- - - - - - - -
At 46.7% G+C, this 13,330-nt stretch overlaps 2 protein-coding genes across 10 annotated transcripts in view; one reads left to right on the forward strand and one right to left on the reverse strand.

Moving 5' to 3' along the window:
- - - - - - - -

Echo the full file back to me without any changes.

At 46.7% G+C, this 13,330-nt stretch overlaps 2 protein-coding genes across 10 annotated transcripts in view; one reads left to right on the forward strand and one right to left on the reverse strand.

Moving 5' to 3' along the window: